Of course, even that has degrees and nuances; since I have a tiny (frozen and non-COLA'd) pension from a previous employer coming to me in the future, some would say I'm SIREd but the pension is small enough that the combination of that pension and SS will be not even close to being enough, so I consider myself more FIREd than SIREd since there's no way I can retire without substantial savings and investments on my own.
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Old 03-27-2009, 11:09 PM   #26
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Overall effective tax rate (computed as (Income tax+ self employment tax)/AGI) = 24%

The "self employment tax" is the tax paid by self-employed persons to fund SS and Medicare. The tax is 15.3% (though the tax code mercifully alllows people to take a deduction for 1/2 of the amount paid from their income before computing the "regular" income tax, which reduces the bite somewhat).

It looks like a lot of folks probably didn't include their payroll taxes when they responded to this question. It looks like the present method of deducting SS and Medicare from paychecks is having the intended result of making these taxes less noticeable/objectionable to taxpayers. If we added these taxes (the total 15.3% of pay--whether paid by the employer or the emploee, the truth is that it is part of the compensation total the employee would otherwise receive) we'd have a more complete picture of what we pay to the government.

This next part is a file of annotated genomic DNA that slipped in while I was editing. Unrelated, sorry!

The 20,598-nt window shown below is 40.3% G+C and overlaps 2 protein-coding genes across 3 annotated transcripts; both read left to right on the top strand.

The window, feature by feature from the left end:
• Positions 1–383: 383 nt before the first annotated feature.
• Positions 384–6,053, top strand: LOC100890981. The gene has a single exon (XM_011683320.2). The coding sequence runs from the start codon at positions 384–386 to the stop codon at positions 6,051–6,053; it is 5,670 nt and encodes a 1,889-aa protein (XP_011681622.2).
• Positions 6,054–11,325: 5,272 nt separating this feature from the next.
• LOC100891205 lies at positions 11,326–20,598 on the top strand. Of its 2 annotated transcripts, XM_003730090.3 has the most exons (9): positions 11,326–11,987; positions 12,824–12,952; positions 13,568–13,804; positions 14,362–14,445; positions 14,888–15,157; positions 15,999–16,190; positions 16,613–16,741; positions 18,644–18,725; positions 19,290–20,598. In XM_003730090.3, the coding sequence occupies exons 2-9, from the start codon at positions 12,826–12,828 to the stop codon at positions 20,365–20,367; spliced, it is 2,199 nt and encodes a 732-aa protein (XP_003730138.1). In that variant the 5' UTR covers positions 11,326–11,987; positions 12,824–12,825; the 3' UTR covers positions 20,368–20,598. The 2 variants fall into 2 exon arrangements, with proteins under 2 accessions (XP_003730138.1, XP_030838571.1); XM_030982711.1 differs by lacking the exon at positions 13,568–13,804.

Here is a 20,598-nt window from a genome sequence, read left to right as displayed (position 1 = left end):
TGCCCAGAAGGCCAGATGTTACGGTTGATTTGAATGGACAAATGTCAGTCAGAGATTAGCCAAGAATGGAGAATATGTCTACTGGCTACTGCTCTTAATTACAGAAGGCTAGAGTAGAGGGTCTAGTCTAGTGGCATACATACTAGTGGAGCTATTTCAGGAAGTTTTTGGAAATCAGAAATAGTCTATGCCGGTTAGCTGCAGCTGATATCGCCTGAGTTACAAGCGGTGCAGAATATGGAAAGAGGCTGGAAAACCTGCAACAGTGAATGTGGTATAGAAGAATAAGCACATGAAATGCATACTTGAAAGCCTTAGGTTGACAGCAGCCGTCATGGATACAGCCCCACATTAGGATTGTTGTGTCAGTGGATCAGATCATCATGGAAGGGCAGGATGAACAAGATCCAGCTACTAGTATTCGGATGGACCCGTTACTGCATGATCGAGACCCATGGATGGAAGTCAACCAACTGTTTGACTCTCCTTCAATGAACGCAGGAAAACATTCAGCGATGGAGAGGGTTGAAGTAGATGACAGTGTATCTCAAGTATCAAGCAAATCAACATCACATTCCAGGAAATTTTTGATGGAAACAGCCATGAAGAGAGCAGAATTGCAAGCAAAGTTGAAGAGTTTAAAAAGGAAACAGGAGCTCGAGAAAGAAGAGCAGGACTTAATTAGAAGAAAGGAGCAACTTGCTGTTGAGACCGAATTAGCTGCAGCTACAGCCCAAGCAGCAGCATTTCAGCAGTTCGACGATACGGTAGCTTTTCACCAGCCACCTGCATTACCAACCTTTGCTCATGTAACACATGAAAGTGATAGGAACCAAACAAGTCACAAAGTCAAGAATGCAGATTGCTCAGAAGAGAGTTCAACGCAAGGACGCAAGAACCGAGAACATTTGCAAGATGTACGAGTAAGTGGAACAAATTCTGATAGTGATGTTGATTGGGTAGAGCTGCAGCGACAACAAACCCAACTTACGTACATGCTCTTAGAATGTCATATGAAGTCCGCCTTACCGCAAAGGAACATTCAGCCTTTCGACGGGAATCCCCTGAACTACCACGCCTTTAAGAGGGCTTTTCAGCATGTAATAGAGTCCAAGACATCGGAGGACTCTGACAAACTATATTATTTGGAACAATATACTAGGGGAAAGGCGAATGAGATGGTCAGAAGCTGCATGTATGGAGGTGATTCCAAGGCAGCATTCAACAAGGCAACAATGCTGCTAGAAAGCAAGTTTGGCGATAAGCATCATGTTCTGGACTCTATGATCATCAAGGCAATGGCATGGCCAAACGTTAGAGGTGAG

My effective tax rate without the SS/Medicare component (Income tax/AGI) = 11.6%
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Old 03-28-2009, 09:24 PM   #27
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We just did our 2008 taxes a few weeks ago. Marginal rate = 28%, effective tax rate = 16%
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Old 03-28-2009, 09:38 PM   #28
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It looks like a lot of folks probably didn't include their payroll taxes when they responded to this question. It looks like the present method of deducting SS and Medicare from paychecks is having the intended result of making these taxes less noticeable/objectionable to taxpayers. If we added these taxes (the total 15.3% of pay--whether paid by the employer or the emploee, the truth is that it is part of the compensation total the employee would otherwise receive) we'd have a more complete picture of what we pay to the government.